As the prior poster indicated /dev/null means "nowhere" essentially. This is called the "bit bucket". Redirecting to /dev/null is just a way to prevent output from showing up anywhere else - you're simply discarding it by sending it to the bit bucket.
I was saying that UNLESS you do a redirect the default for most stdout and stderr is the screen. Almost all redirects to /dev/null are simply to prevent output from appearing on the screen (or in log files when run in the background).
Redirects can be done TO or FROM files. In UNIX/Linux nearly everything is called a "file" including "device files" such as /dev/null, /dev/sdb, /dev/st0. You could redirect into a "regular file" called /tmp/mkfs.log if you wanted by modifying your original line as:
mkfs -t ext3 /dev/sdb1 < fd.data > /tmp/mkfs.log 2> /tmp/mkfs.log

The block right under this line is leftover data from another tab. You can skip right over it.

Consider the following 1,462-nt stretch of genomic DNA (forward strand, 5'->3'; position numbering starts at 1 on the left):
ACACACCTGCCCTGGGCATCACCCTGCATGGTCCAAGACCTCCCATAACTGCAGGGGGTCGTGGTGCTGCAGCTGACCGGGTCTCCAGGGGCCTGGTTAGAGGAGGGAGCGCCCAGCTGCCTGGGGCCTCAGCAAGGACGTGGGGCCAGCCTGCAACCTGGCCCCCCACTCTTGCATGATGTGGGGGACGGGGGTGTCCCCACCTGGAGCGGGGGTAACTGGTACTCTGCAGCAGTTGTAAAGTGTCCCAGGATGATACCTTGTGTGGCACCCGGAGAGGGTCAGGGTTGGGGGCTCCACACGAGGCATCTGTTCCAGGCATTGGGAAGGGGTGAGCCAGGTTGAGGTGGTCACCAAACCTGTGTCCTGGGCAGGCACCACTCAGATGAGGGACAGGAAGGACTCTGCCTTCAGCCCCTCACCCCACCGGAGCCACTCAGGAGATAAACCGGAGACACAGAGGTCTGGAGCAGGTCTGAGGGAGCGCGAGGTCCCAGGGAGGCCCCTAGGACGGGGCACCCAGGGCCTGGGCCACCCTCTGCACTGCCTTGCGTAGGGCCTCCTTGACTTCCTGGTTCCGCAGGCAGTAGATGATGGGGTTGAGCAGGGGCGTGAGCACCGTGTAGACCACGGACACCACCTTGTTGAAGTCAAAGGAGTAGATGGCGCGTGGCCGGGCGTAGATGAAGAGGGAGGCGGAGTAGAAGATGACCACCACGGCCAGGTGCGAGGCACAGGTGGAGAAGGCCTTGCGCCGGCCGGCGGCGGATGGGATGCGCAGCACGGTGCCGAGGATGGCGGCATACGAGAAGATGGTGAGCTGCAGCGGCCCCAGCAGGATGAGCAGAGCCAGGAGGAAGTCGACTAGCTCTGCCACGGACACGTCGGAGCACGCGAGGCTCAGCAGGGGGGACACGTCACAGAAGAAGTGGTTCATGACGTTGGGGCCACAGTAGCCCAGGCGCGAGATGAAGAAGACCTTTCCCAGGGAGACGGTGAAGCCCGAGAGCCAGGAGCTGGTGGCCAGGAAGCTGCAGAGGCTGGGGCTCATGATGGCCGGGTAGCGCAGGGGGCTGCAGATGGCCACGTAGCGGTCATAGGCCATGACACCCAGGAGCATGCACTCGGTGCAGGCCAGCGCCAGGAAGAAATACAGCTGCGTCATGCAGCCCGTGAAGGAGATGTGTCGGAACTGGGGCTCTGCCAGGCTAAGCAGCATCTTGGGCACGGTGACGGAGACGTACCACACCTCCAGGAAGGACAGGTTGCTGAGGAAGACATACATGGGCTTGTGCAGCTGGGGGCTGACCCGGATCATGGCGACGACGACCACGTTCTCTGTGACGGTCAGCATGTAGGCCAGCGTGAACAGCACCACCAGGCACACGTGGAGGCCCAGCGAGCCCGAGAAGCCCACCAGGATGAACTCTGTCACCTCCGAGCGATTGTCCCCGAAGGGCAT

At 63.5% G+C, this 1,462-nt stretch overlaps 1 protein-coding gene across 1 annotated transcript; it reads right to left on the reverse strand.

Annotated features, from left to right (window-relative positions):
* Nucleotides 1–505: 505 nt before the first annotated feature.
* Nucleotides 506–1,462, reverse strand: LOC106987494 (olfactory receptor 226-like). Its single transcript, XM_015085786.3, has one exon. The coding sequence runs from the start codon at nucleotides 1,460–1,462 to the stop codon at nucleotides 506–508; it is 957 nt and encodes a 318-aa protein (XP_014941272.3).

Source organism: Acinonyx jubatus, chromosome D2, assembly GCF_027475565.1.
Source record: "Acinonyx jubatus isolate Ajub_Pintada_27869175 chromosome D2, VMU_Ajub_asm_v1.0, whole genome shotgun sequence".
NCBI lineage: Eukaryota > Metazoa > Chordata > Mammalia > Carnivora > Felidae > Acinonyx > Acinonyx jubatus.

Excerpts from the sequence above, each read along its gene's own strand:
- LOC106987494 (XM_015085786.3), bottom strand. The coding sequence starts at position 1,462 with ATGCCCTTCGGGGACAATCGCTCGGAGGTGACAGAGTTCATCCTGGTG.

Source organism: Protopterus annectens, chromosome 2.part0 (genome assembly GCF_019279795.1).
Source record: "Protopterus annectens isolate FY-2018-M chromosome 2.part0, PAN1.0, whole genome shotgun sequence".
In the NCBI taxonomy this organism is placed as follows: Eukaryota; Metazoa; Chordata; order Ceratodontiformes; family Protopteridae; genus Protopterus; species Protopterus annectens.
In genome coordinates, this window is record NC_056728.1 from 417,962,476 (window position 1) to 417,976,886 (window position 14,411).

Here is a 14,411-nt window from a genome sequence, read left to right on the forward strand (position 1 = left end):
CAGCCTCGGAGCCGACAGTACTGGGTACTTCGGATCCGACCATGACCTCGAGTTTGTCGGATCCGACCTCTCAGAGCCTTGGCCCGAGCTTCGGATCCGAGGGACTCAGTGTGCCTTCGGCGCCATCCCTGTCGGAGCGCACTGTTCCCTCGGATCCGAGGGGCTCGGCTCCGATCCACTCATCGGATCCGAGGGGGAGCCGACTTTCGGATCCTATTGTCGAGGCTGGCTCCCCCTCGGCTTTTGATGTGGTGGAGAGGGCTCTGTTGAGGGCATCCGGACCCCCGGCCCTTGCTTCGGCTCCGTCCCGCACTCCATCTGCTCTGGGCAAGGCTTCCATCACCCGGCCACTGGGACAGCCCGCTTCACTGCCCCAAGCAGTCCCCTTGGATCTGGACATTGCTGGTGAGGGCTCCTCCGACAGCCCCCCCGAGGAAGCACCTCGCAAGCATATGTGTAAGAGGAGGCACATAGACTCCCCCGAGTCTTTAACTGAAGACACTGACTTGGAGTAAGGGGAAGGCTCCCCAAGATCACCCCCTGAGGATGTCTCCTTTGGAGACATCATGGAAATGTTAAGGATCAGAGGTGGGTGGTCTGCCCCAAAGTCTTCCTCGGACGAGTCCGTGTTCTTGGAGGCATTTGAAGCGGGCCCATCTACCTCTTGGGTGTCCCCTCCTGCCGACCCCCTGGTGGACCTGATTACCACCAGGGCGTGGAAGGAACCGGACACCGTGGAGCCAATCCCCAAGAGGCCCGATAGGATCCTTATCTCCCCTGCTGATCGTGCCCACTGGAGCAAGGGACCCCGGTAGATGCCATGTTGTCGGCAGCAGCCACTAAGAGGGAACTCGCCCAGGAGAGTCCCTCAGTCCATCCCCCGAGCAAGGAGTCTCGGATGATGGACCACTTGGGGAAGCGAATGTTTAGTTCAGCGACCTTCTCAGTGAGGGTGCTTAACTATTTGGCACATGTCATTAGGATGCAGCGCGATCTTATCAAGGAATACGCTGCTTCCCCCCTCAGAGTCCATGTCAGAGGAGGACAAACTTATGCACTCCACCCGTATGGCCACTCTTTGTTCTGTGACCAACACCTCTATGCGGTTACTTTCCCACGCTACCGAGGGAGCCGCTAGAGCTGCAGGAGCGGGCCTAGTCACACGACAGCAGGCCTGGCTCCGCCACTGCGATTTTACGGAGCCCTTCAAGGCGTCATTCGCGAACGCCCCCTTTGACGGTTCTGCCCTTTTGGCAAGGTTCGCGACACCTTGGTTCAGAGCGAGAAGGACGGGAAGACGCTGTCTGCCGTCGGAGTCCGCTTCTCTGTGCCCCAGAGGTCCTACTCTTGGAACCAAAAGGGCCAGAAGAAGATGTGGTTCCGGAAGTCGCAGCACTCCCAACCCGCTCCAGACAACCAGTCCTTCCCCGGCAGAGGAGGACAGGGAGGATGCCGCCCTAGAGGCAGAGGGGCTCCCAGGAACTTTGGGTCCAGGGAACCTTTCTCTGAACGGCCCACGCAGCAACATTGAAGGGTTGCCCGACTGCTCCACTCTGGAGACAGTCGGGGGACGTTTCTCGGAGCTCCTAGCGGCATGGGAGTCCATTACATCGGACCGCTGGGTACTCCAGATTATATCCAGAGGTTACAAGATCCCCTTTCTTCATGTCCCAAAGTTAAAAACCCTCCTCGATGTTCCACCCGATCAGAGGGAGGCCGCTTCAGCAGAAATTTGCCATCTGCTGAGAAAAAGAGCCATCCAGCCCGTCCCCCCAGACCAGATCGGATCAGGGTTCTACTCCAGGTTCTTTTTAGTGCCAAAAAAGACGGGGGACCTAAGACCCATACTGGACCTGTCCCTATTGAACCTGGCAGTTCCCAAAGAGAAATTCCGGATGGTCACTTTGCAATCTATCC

mkfs -t ext3 /dev/sdb1 < fd.data > /tmp/mkfs.log 2>&1
After you ran the command you could type "cat /tmp/mkfs.log" to see what kind of output it had.
I don't know off the top of my head what the entries in your fd.data file are doing. It's possible it isn't doing anything because it doesn't understand what was sent to it. Running to a log might give you better insight. (Alternatively you could simple NOT do the redirects to stdout and stderr and it would go to the screen.)
However, since you don't know what /dev/null is it appears you really need to drop back and NOT muck with this. mkfs will overwrite your /dev/sdb1 partition if you have anything on it already.
You might want to do a search for "Linux tutorial" - there are many places on line to read for example this one:
It is OK to ask questions but you really ought to work your way up from basics to more advanced topics and ask questions as you go along. You don't need to know everything all at once but if you don't know about /dev/null or redirects you DO need to go and learn about the basics before you do some damage to your system.